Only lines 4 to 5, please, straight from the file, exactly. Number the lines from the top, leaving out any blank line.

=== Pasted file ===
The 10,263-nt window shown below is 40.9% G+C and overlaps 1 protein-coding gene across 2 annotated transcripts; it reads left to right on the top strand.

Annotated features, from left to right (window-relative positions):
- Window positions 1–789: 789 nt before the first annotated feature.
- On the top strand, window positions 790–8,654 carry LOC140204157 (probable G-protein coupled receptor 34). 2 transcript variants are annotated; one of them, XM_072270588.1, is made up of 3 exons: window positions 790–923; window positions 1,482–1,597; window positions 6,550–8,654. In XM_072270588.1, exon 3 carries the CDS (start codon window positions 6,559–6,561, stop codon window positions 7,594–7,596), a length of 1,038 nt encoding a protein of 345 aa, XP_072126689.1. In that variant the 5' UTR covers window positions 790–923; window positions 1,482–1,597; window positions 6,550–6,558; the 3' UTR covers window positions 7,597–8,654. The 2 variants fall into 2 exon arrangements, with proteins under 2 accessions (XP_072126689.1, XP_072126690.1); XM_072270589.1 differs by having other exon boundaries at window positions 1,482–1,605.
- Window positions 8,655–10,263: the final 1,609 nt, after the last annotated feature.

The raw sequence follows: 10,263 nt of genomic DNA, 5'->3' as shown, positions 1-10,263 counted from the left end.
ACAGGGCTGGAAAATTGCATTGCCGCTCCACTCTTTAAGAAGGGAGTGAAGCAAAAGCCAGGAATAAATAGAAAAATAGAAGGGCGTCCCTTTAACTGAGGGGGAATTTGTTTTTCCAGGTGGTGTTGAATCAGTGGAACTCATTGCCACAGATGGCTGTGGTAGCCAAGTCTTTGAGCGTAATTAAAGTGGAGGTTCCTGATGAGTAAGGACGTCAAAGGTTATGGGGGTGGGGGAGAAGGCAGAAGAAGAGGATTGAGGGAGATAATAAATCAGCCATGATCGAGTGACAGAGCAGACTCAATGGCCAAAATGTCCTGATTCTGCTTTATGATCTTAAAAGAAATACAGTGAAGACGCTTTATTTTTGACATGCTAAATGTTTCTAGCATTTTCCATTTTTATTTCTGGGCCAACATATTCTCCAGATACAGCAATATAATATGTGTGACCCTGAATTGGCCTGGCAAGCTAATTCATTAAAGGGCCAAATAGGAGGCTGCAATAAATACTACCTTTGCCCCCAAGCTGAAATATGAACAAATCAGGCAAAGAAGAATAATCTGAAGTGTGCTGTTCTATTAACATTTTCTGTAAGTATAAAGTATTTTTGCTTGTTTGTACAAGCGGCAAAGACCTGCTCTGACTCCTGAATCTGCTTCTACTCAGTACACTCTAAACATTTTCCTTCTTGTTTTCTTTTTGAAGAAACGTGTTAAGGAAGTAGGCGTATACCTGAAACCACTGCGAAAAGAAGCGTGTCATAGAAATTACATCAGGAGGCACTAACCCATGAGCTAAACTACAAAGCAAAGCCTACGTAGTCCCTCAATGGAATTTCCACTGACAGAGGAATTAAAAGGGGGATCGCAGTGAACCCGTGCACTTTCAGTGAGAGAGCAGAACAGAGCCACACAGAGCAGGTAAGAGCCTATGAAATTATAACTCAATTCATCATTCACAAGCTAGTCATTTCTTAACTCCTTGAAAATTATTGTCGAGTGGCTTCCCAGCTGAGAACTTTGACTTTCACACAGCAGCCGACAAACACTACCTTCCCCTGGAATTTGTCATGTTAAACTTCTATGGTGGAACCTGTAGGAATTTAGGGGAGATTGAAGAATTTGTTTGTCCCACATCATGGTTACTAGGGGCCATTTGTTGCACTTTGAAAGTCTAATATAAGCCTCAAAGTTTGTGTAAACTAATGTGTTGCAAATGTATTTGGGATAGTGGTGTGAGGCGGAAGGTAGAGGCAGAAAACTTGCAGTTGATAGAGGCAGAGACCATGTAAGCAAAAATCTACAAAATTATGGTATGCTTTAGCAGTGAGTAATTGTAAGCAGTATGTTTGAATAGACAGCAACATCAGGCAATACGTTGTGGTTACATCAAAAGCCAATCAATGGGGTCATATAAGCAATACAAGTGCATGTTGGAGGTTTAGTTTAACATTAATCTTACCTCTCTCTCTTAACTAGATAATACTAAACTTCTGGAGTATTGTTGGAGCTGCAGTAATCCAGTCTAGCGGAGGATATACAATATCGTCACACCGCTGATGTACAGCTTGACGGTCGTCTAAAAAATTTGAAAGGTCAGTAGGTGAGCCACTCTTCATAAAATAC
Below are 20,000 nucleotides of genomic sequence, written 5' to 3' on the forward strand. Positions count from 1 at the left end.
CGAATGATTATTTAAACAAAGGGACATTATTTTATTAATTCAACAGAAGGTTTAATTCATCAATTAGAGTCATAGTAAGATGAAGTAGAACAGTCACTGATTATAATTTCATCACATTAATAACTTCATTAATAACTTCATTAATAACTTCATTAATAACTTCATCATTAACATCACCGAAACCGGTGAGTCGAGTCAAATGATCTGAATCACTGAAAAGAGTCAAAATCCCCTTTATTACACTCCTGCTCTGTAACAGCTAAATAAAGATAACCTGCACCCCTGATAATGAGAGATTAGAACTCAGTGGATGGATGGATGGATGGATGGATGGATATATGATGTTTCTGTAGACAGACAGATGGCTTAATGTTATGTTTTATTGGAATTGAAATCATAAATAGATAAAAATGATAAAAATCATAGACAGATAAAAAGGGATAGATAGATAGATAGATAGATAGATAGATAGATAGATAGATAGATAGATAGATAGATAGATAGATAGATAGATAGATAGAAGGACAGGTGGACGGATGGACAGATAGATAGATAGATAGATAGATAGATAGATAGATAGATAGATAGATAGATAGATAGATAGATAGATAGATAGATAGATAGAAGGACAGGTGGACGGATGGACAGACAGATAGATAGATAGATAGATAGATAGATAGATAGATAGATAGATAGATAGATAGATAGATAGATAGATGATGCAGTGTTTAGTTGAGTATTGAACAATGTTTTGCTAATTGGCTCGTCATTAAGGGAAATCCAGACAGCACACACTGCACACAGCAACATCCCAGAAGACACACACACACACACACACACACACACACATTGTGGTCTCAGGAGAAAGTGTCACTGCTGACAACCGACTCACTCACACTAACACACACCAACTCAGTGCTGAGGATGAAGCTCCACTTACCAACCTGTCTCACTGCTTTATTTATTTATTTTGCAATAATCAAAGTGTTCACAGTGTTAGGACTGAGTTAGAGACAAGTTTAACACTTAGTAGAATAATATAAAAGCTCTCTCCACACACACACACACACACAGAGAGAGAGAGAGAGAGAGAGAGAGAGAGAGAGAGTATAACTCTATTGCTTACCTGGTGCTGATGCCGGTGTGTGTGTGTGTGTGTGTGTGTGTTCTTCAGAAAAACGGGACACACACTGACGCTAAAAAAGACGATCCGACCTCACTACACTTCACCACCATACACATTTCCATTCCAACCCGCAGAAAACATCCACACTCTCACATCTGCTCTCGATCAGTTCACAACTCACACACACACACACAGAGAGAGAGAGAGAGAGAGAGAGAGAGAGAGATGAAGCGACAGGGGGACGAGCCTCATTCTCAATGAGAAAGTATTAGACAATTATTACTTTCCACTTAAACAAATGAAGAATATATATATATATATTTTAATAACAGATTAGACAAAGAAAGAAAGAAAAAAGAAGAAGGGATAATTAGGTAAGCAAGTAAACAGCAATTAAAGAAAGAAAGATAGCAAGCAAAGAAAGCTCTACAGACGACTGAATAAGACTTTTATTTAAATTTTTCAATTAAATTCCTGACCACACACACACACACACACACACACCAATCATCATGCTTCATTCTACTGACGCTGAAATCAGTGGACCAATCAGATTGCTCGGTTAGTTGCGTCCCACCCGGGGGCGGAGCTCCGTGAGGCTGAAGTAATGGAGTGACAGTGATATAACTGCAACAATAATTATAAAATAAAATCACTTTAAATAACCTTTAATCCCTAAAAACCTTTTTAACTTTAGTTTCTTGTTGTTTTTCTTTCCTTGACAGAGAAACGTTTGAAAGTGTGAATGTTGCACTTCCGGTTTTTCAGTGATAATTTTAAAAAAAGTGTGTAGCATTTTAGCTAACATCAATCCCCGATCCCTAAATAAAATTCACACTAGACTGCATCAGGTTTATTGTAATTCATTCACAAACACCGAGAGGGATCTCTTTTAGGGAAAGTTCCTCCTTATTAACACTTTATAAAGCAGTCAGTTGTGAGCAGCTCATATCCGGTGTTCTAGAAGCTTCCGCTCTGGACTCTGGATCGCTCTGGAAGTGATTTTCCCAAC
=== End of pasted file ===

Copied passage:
- On the top strand, window positions 790–8,654 carry LOC140204157 (probable G-protein coupled receptor 34). 2 transcript variants are annotated; one of them, XM_072270588.1, is made up of 3 exons: window positions 790–923; window positions 1,482–1,597; window positions 6,550–8,654. In XM_072270588.1, exon 3 carries the CDS (start codon window positions 6,559–6,561, stop codon window positions 7,594–7,596), a length of 1,038 nt encoding a protein of 345 aa, XP_072126689.1. In that variant the 5' UTR covers window positions 790–923; window positions 1,482–1,597; window positions 6,550–6,558; the 3' UTR covers window positions 7,597–8,654. The 2 variants fall into 2 exon arrangements, with proteins under 2 accessions (XP_072126689.1, XP_072126690.1); XM_072270589.1 differs by having other exon boundaries at window positions 1,482–1,605.
- Window positions 8,655–10,263: the final 1,609 nt, after the last annotated feature.